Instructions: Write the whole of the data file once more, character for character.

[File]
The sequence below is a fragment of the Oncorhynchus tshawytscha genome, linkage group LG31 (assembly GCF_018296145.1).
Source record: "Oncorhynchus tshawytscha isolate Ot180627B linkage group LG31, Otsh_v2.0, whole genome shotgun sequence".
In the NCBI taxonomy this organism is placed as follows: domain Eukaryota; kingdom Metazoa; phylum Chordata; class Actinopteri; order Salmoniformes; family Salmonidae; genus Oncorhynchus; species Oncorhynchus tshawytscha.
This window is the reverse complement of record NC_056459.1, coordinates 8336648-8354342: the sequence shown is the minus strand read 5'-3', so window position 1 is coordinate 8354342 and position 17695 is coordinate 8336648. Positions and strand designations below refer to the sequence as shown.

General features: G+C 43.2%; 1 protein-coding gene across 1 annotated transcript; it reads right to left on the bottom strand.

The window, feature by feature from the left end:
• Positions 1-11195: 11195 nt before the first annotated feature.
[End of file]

The sequence below is a fragment of the Oncorhynchus tshawytscha genome, linkage group LG31 (assembly GCF_018296145.1).
Source record: "Oncorhynchus tshawytscha isolate Ot180627B linkage group LG31, Otsh_v2.0, whole genome shotgun sequence".
In the NCBI taxonomy this organism is placed as follows: domain Eukaryota; kingdom Metazoa; phylum Chordata; class Actinopteri; order Salmoniformes; family Salmonidae; genus Oncorhynchus; species Oncorhynchus tshawytscha.
This window is the reverse complement of record NC_056459.1, coordinates 8336648-8354342: the sequence shown is the minus strand read 5'-3', so window position 1 is coordinate 8354342 and position 17695 is coordinate 8336648. Positions and strand designations below refer to the sequence as shown.

General features: G+C 43.2%; 1 protein-coding gene across 1 annotated transcript; it reads right to left on the bottom strand.

The window, feature by feature from the left end:
• Positions 1-11195: 11195 nt before the first annotated feature.